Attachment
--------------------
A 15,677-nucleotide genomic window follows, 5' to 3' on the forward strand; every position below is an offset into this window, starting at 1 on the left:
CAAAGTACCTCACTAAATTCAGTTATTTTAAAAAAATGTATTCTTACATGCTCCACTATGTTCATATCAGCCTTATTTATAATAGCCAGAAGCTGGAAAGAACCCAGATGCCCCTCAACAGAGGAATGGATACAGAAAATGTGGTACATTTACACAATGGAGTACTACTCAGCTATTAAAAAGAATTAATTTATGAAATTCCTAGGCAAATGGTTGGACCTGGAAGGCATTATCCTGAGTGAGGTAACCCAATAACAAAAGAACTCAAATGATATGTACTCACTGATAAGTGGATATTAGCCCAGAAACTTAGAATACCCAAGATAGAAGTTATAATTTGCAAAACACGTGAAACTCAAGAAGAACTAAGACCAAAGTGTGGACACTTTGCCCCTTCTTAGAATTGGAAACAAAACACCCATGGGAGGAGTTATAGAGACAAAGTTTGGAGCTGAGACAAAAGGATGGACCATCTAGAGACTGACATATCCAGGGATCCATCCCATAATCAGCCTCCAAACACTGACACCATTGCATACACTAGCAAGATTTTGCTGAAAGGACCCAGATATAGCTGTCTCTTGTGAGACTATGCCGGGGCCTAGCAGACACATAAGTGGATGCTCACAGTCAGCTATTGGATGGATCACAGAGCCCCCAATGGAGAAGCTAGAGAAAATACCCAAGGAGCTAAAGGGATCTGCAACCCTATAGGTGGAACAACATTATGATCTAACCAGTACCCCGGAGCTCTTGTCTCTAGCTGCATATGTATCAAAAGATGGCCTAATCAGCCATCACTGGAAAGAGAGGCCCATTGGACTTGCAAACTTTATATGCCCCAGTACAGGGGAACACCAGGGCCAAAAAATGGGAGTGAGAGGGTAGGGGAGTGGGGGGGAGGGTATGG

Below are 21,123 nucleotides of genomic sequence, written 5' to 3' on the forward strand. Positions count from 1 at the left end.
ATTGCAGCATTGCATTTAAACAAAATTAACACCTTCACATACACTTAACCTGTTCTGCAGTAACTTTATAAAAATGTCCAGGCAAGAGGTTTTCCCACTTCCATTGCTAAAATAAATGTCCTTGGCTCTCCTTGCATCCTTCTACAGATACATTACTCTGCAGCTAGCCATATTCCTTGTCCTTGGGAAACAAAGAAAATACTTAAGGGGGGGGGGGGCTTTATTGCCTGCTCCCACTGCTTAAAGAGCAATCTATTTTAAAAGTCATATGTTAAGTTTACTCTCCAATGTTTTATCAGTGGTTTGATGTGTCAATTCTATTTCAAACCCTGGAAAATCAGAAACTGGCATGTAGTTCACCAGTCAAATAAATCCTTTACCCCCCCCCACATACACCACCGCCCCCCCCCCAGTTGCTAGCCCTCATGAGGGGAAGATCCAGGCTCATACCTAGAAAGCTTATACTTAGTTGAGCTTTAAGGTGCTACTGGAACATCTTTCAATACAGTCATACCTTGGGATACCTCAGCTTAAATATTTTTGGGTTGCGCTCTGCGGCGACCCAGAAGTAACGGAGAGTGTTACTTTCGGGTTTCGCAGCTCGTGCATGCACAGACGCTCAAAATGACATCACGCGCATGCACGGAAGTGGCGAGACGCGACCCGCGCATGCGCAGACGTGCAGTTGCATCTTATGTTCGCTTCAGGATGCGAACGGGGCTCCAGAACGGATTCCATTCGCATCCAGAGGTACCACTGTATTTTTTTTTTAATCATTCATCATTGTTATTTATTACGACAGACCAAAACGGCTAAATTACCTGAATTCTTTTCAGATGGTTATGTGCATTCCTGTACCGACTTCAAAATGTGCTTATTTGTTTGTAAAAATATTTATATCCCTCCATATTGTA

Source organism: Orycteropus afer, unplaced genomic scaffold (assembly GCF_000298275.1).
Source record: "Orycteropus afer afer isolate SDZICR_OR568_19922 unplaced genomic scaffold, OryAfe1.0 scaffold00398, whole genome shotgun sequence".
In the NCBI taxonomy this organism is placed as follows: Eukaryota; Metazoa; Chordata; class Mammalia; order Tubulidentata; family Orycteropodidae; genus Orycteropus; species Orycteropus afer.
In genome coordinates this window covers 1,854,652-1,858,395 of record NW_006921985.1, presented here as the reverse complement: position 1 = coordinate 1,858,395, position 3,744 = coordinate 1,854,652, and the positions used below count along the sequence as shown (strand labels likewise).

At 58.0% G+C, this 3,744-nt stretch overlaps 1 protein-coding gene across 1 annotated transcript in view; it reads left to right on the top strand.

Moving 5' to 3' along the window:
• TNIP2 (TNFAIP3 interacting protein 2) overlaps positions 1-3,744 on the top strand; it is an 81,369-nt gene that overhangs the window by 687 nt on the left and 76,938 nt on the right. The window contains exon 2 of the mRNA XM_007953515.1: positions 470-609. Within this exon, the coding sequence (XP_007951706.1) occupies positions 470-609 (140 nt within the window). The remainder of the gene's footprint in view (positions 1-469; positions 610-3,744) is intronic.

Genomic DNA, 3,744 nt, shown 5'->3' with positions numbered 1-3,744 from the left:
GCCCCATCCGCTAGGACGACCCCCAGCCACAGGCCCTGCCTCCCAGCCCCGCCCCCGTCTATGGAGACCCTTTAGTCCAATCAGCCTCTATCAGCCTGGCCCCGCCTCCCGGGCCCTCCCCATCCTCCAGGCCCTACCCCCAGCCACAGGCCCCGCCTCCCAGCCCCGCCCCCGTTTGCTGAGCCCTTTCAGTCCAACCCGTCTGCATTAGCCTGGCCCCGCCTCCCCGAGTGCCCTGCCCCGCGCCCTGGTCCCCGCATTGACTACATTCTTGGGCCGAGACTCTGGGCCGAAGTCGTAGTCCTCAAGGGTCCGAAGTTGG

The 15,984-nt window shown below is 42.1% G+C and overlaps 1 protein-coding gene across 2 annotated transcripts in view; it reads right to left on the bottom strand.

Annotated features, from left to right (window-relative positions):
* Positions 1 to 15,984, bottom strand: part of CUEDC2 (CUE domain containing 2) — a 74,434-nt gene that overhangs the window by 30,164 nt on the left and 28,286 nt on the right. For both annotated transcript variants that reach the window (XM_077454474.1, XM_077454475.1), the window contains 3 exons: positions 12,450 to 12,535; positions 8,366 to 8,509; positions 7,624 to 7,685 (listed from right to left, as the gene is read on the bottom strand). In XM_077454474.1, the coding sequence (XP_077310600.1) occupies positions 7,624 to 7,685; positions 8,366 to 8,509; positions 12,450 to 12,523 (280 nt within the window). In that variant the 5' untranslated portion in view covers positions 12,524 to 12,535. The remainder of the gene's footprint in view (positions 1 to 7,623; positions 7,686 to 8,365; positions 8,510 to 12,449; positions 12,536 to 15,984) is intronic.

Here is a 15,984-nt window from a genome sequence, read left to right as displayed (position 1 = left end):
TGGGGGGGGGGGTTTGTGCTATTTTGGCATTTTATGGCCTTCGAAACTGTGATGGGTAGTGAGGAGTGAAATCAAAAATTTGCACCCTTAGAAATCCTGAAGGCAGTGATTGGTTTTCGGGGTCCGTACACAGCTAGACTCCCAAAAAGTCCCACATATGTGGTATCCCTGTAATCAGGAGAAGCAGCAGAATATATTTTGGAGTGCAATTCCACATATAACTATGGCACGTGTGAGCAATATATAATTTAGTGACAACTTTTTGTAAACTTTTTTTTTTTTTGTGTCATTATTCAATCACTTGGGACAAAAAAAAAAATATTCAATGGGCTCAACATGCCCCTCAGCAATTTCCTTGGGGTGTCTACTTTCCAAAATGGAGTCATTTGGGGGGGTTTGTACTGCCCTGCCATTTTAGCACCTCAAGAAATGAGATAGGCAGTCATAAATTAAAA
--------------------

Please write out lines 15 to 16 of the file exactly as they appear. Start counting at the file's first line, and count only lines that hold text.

Annotated features, from left to right (window-relative positions):
* Positions 1 to 15,984, bottom strand: part of CUEDC2 (CUE domain containing 2) — a 74,434-nt gene that overhangs the window by 30,164 nt on the left and 28,286 nt on the right. For both annotated transcript variants that reach the window (XM_077454474.1, XM_077454475.1), the window contains 3 exons: positions 12,450 to 12,535; positions 8,366 to 8,509; positions 7,624 to 7,685 (listed from right to left, as the gene is read on the bottom strand). In XM_077454474.1, the coding sequence (XP_077310600.1) occupies positions 7,624 to 7,685; positions 8,366 to 8,509; positions 12,450 to 12,523 (280 nt within the window). In that variant the 5' untranslated portion in view covers positions 12,524 to 12,535. The remainder of the gene's footprint in view (positions 1 to 7,623; positions 7,686 to 8,365; positions 8,510 to 12,449; positions 12,536 to 15,984) is intronic.